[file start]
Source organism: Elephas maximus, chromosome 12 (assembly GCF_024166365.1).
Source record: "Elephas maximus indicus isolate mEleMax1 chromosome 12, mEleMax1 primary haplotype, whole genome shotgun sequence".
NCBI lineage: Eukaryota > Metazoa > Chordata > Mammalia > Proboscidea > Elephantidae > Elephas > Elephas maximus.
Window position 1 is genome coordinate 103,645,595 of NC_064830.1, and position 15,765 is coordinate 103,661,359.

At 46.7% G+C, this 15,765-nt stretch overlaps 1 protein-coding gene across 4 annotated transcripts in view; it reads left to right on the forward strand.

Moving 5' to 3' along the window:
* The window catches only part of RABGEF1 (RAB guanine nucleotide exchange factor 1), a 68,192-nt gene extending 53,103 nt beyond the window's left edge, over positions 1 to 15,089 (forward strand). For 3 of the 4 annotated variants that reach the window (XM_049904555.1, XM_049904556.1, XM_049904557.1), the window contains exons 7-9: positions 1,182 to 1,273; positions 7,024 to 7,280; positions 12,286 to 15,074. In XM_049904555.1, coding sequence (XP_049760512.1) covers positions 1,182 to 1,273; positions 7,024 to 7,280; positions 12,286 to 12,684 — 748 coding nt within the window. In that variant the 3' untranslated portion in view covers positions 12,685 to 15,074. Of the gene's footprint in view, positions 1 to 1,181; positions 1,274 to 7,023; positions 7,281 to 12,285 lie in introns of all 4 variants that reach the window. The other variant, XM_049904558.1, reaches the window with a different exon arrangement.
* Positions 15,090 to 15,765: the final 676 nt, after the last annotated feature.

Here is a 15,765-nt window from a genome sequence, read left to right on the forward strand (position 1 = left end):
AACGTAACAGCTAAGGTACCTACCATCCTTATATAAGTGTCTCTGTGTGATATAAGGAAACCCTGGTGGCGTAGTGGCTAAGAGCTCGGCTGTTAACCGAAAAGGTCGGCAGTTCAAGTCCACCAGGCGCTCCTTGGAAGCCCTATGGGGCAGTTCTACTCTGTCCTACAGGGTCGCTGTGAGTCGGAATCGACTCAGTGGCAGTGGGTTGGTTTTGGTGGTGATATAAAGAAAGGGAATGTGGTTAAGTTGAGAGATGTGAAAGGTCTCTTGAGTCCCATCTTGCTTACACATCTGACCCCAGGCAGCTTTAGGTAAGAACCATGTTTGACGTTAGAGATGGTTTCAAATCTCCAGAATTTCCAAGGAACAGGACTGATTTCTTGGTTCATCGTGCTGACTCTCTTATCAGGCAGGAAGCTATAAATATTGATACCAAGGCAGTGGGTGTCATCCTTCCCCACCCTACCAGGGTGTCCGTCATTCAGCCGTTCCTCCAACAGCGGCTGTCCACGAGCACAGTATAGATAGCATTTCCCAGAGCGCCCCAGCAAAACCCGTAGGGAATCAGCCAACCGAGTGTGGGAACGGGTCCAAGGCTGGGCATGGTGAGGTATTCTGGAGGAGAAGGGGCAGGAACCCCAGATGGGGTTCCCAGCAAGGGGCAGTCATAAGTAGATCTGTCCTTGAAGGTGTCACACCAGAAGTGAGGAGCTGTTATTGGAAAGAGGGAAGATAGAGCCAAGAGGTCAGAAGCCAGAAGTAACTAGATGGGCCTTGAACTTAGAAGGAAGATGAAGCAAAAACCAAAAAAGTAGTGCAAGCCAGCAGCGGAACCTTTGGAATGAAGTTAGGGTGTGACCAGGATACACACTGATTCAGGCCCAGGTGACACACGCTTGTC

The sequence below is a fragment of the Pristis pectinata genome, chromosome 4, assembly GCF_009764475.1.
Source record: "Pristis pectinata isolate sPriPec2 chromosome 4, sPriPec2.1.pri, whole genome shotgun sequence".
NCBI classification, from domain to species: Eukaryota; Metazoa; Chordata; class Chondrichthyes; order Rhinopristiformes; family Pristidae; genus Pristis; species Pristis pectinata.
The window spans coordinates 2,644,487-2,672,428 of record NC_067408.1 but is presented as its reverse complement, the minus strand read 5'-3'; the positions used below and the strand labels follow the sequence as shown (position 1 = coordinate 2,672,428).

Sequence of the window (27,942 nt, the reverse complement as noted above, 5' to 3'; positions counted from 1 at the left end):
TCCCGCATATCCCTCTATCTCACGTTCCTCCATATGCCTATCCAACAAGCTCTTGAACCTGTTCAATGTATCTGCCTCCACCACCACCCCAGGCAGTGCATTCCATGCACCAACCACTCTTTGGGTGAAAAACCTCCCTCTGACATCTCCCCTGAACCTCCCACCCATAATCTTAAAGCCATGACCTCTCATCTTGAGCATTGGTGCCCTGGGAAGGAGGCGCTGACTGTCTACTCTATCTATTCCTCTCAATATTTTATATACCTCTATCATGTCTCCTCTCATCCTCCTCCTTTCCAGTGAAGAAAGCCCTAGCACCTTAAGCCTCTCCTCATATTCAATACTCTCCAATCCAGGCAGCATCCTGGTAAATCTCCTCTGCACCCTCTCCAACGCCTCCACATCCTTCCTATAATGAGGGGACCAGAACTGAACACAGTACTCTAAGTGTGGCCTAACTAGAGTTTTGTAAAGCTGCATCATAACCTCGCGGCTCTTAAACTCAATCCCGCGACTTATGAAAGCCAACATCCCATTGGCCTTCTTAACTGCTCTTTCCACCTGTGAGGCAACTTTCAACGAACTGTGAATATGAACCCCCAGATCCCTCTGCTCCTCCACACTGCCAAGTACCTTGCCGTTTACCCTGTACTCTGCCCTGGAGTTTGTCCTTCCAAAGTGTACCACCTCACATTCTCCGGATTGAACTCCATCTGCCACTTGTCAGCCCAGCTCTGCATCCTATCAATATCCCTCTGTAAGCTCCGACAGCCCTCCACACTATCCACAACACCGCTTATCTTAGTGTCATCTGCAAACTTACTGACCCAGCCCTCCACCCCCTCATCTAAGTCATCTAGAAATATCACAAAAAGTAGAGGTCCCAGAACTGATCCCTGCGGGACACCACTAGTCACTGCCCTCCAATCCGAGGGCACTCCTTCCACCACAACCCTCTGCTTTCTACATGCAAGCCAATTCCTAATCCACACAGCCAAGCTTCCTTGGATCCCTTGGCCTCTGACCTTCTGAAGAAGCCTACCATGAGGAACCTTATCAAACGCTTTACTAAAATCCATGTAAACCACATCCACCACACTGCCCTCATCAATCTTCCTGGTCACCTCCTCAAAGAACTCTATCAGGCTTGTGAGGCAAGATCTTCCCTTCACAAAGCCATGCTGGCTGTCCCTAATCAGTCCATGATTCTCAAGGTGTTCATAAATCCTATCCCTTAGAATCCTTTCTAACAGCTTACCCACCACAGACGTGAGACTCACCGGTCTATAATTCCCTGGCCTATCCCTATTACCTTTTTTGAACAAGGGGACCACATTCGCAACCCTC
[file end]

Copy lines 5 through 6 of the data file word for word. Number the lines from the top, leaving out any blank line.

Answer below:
At 46.7% G+C, this 15,765-nt stretch overlaps 1 protein-coding gene across 4 annotated transcripts in view; it reads left to right on the forward strand.

Moving 5' to 3' along the window: